Posted by Vishü Rita Krocha, Kohima, Nagaland
As the COVID-19 pandemic began to take roots in the hilly state of Nagaland, many farmers didn’t know what to do with their rich produce amid the lockdown. Unlike the previous years, when they could openly sit by the highway and sell their fresh produce or market it through other means, the year 2020 brought in extraordinary challenges for farmers in villages across the state. They could continue farming but what do they do with the produce that their fields generously provide?
“Like the rest of the country, North East India has been under severe lockdown, but the problems we face in Nagaland are different from the rest of the country, in the sense that out there, the lockdown is by the Government and their subordinates whereas in Nagaland almost every colony and village has their own stake.” Observing this, Neichute Doulo, CEO of Entrepreneurs Associates (EA) feels that the COVID-19 lockdown has initially been quite pronounced in Nagaland.
As the state entered lockdown and streets became deserted in the last week of March, Entrepreneurs Associates was one of the first organisations to reach out to farmers, the elderly and the needy, also providing relief material to street vendors because their income became zero besides stranded students and people with disability.
It was during this time of providing relief that Entrepreneurs Associates also found out that farmers were not allowed to go out and sell their produce. “Some of the families didn’t have money to buy basic essentials. Of course, there was no case of extreme poverty and hunger, but farmers’ access to cash income was very bad. We found out that their income suddenly and completely stopped because they couldn’t sell their produce, which were rotting in the farm”, he would recall.
But despite having to work with multiple layers, respective village councils and youth bodies, for required permission to sell the farmers’ produce, Entrepreneurs Associates eventually managed to connect with farmers from 8 districts including Kohima, Dimapur, Wokha, Peren, Phek, Tuensang, Zunheboto, and Mokokchung and has reached out to at least 2800 families during the last few months. All the vegetables that EA helped sell were commonly thought to be coming from Assam and other places, but that was not the case. Nagaland, Neichute maintained, is doing well and it can do better to become not just a self-sufficient but also a surplus economy.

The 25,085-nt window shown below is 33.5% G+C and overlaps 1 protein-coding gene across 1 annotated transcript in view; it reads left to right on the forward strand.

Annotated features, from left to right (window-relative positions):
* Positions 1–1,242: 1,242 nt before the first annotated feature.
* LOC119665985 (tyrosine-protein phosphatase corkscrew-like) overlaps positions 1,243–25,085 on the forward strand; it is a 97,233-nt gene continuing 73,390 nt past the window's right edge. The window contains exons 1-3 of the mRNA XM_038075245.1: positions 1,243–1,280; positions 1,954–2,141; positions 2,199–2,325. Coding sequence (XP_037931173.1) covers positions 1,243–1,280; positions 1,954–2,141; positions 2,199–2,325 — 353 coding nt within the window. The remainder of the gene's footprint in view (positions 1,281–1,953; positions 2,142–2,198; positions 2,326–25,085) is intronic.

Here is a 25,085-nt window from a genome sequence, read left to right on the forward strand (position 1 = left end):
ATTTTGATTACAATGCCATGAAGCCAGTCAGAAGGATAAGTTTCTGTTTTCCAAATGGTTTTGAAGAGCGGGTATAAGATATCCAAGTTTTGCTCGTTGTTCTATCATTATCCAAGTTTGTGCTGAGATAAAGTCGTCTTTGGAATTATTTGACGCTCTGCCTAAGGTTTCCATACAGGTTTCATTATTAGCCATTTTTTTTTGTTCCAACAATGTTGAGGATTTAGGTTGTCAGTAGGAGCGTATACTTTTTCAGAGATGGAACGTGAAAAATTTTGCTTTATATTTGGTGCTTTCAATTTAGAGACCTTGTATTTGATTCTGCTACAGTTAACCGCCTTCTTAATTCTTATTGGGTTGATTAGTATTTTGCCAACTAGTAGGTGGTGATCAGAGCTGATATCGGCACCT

Since its inception, Entrepreneurs Associates which was formally launched in the year 2000, has extensively worked for the cause of the farming community. In its almost two decades of existence, EA has trained and mentored thousands of youths in the states of Nagaland and Manipur and as per its vision and mission statement, it has supported more than 10,000 farmers to take up livelihood activities in rural areas and worked with 1,500 Self-Help Groups for livelihoods, enterprise development and credit linkages.
But these weren’t born without a history of struggle. A few decades ago, when a group of first generation entrepreneurs defied the odds by taking to the streets their belief in ‘dignity of labour’, they weren’t quite sure if it would go well with the crowd. As students of standard 12, they made the best use of their vacations in the early nineties and sold newspapers to begin with.
Who knew that would be the beginning of the pioneer organisation for entrepreneurs in the state of Nagaland. The brainchild of the organisation, Neichute Doulo went on to break stereotype by resigning from lectureship to dedicate full-time service to the cause of entrepreneurship. Over the years, from providing micro finance to farmers and helping thousands of youths to become self-employed, EA has come a long way building lives that matter, year after year and even more crucially during this time of world crisis.
Neichute Doulo became an Ashoka Fellow in 2000, which he was awarded for his unique contribution in “defusing the frustration of young people in Nagaland by building a new generation of socially responsible business entrepreneurs”. Clearly seen as a figure for social change, Neichute Doulo was also the 5th Recipient of Naga Mothers Association Award in 2003 for developing Entrepreneurship, while the Chakhesang Youth Front further awarded him a lifetime Achievement Award on the basis of being a Social Entrepreneur, and a youth who has immensely contributed to social change.
At this juncture of the world pandemic, he says, “we have never experienced something like this in our history, but I feel the COVID-19 pandemic can bring out the best side of humankind instead of the worst. It can bring out the loving and caring side of our citizens. Instead of complaining about what the economy has undergone, and talking about people’s misery, we can talk about people’s support for each other, and this can become a beautiful memory for the human race and for the 21st century population. This is what COVID-19 can do for all of us. A society that cares for each other.”
Cover Image: Parvati Pariyar
Story Images: Entrepreneurs Associates
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